Editor's Note: This is Part 2 of John Webb's series about his run for Congress. Part 1 is "An Average Joe Runs For Congress."
This is not the story I wanted to tell. It is hard to write about my campaign. I lost and lost big in the primary. John Campbell got 50% of the vote, Sukhee Kang got 31% of the vote and I got 16%. My 16% was more than 17,000 votes. Here are a few comments about the campaign.
Meeting the Public: I was out five to six times a week meeting with different groups. The Republican Women of Orange County and the Tea Party groups were very nice. If you want to get into understanding politics in Orange County I would find one of their meetings and attend. You will be warmly welcomed by each group. These are people who care about the political process and are willing to work for their beliefs. The members of these groups do not sit and complain,
or ignore the process; they step up and work to make a difference. These are the doers who are a joy to meet.
Professional Politicians: This is a club of people who have worked together for years and they are not receptive to going against their own. They are however, friendly and approachable. You owe it to yourself to find these people. It will change your thoughts on many aspects of politics. Attend the Central Committee meetings of your party; they are the grassroots of politics. I had thought these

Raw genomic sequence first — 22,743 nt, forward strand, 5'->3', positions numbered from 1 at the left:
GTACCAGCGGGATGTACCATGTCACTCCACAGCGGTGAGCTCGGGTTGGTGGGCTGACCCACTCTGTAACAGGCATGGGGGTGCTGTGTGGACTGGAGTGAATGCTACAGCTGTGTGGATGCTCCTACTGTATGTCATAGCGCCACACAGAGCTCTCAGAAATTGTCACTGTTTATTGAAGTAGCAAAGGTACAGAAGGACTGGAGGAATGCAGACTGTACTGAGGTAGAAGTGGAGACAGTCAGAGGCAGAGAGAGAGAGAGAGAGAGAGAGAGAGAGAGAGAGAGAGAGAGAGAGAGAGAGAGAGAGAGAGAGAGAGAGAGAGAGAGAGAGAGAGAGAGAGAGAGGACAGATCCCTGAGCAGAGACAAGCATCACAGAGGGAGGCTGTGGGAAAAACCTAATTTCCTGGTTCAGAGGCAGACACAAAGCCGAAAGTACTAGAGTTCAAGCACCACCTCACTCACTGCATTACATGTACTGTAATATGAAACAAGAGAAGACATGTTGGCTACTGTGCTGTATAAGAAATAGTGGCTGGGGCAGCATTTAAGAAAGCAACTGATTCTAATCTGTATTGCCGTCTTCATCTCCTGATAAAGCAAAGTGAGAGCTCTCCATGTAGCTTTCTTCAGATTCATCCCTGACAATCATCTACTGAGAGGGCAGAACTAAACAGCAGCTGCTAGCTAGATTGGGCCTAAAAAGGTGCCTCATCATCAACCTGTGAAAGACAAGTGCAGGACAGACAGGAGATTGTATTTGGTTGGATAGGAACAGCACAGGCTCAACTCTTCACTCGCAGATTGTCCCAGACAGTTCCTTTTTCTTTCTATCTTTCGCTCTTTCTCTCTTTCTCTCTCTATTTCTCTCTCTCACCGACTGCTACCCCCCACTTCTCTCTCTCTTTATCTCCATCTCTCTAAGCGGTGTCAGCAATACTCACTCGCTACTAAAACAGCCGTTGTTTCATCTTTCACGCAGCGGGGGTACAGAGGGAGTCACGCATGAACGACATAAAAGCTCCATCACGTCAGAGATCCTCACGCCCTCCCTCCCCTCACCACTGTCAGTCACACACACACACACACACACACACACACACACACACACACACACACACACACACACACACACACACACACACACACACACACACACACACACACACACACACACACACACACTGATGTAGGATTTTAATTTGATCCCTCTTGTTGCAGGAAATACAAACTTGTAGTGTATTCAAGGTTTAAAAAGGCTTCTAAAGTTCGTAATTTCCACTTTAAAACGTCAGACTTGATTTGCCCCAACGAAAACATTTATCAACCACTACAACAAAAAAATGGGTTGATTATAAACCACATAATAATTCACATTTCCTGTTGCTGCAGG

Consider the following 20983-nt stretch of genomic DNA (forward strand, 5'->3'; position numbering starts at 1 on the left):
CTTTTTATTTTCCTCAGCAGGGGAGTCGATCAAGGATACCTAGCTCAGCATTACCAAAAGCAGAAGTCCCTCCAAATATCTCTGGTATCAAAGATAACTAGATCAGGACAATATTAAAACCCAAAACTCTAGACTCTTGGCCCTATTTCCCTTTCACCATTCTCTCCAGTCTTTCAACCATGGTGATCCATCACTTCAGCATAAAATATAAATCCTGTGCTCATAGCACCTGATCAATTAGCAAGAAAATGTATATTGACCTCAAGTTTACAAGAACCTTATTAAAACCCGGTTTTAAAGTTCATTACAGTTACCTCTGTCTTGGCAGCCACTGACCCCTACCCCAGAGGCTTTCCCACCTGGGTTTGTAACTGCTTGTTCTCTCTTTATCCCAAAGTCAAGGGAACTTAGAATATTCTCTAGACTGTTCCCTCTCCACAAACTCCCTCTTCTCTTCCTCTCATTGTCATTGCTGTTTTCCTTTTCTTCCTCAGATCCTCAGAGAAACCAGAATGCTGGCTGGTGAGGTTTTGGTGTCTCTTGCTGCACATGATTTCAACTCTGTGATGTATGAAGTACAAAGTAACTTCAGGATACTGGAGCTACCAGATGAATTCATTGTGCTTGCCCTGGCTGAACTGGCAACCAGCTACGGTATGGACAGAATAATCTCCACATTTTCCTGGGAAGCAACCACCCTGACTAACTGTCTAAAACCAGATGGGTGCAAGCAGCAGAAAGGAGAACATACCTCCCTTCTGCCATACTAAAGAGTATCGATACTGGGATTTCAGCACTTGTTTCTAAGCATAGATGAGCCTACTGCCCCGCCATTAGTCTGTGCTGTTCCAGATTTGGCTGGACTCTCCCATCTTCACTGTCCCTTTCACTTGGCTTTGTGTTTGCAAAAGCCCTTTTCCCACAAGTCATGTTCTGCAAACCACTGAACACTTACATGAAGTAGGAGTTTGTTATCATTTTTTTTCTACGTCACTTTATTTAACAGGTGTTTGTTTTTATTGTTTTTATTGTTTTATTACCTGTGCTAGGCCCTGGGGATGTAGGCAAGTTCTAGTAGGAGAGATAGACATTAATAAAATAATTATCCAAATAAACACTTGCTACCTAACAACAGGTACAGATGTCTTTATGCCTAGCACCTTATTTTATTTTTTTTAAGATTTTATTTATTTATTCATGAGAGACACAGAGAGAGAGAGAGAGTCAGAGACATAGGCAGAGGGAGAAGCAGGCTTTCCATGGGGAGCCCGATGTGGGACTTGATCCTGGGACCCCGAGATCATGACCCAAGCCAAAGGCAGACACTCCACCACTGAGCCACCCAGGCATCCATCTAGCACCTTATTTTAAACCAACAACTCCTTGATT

people were above average, they are not. Politicians are just average people.
The Press and Radio: I never figured this out. If you have money you can buy your way onto most shows and into the press. Without money there is a way, but I can’t explain it.
Money: Money first and money last. You are familiar with the story of the tree falling in the forest. The question, if nobody is around to hear it, does a tree make a sound when it falls? I was often reminded of this. After hundreds of meetings where people would tell me how much they appreciated the run, expressed concern about how little their Congressman was available, and applauded my ideas, I had reached only a few thousand people. The incumbents were able to send one mailing (cost over $100,000) and reach every mailing address in the District. They could make general comments, paint themselves in a positive image, avoid specifics and ask for votes. Without money and the ability to question their mailers, I was a tree falling in the forest. Nobody could hear me.